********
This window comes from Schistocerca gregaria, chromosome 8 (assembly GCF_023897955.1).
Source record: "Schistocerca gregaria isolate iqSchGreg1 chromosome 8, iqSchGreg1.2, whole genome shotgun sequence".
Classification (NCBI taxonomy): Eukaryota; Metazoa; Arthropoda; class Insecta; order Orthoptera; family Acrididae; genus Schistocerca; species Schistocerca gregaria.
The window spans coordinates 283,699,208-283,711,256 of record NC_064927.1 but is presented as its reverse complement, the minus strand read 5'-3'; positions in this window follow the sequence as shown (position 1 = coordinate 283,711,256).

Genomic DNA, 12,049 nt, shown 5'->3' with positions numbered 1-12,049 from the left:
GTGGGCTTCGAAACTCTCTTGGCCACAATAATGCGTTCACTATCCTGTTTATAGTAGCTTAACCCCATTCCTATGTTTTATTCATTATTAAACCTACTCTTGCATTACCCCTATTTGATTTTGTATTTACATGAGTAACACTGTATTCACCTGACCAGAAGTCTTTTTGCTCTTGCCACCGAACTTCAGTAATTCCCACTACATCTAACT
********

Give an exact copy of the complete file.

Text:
This window comes from Schistocerca gregaria, chromosome 8 (assembly GCF_023897955.1).
Source record: "Schistocerca gregaria isolate iqSchGreg1 chromosome 8, iqSchGreg1.2, whole genome shotgun sequence".
Classification (NCBI taxonomy): Eukaryota; Metazoa; Arthropoda; class Insecta; order Orthoptera; family Acrididae; genus Schistocerca; species Schistocerca gregaria.
The window spans coordinates 283,699,208-283,711,256 of record NC_064927.1 but is presented as its reverse complement, the minus strand read 5'-3'; positions in this window follow the sequence as shown (position 1 = coordinate 283,711,256).

Genomic DNA, 12,049 nt, shown 5'->3' with positions numbered 1-12,049 from the left:
GTGGGCTTCGAAACTCTCTTGGCCACAATAATGCGTTCACTATCCTGTTTATAGTAGCTTAACCCCATTCCTATGTTTTATTCATTATTAAACCTACTCTTGCATTACCCCTATTTGATTTTGTATTTACATGAGTAACACTGTATTCACCTGACCAGAAGTCTTTTTGCTCTTGCCACCGAACTTCAGTAATTCCCACTACATCTAACT